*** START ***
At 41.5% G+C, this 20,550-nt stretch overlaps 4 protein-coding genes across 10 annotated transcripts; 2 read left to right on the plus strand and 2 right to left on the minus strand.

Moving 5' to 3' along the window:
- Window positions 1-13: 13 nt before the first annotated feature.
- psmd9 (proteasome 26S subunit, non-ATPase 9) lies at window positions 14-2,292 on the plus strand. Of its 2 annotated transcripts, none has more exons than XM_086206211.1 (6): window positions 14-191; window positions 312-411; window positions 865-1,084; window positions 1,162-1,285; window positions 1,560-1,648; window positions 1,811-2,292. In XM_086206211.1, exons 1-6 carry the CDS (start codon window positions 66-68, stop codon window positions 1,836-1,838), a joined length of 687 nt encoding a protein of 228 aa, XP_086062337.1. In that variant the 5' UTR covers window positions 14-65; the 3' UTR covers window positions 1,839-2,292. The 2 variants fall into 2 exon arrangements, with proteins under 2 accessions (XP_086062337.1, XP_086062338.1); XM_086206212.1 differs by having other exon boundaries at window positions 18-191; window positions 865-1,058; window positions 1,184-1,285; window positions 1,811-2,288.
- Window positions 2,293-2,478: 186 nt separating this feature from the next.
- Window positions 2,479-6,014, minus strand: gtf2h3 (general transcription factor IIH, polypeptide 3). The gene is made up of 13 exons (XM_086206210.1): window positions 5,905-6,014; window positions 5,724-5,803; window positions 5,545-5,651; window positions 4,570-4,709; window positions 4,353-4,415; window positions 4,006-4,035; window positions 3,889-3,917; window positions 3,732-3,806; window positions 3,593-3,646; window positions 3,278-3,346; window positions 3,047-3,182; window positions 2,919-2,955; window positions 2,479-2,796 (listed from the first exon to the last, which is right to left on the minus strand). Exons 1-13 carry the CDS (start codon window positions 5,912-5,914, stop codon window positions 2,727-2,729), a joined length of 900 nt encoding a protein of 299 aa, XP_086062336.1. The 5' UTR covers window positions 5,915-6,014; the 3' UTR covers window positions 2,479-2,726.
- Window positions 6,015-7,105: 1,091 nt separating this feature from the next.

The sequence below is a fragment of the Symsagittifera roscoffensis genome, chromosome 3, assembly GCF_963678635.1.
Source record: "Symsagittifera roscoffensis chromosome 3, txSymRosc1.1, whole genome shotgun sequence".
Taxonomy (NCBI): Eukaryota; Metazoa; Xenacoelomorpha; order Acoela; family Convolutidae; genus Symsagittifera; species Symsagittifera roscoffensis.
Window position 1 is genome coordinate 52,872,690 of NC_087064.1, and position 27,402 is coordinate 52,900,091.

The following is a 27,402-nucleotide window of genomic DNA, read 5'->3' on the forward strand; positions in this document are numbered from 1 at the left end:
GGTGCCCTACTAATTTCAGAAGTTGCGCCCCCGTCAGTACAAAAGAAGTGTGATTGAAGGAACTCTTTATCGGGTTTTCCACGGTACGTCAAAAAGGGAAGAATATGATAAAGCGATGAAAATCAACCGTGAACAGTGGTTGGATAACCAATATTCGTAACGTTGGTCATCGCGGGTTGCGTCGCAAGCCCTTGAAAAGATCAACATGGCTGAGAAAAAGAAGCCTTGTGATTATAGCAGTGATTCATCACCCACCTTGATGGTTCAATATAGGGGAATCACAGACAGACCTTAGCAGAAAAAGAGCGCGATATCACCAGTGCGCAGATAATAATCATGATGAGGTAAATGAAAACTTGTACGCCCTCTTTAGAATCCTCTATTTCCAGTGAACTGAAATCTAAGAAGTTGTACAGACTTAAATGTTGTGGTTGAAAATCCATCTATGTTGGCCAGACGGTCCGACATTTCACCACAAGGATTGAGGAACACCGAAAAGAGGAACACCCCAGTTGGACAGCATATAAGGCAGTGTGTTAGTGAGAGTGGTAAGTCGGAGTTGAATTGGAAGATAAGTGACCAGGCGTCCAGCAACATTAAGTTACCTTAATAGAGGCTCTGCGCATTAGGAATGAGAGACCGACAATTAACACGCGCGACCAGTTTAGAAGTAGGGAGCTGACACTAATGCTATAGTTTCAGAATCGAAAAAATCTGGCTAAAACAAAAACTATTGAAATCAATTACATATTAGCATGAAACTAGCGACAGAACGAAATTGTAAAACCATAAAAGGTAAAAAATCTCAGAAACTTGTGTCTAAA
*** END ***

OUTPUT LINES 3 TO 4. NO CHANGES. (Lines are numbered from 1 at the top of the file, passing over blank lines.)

- Window positions 1-13: 13 nt before the first annotated feature.
- psmd9 (proteasome 26S subunit, non-ATPase 9) lies at window positions 14-2,292 on the plus strand. Of its 2 annotated transcripts, none has more exons than XM_086206211.1 (6): window positions 14-191; window positions 312-411; window positions 865-1,084; window positions 1,162-1,285; window positions 1,560-1,648; window positions 1,811-2,292. In XM_086206211.1, exons 1-6 carry the CDS (start codon window positions 66-68, stop codon window positions 1,836-1,838), a joined length of 687 nt encoding a protein of 228 aa, XP_086062337.1. In that variant the 5' UTR covers window positions 14-65; the 3' UTR covers window positions 1,839-2,292. The 2 variants fall into 2 exon arrangements, with proteins under 2 accessions (XP_086062337.1, XP_086062338.1); XM_086206212.1 differs by having other exon boundaries at window positions 18-191; window positions 865-1,058; window positions 1,184-1,285; window positions 1,811-2,288.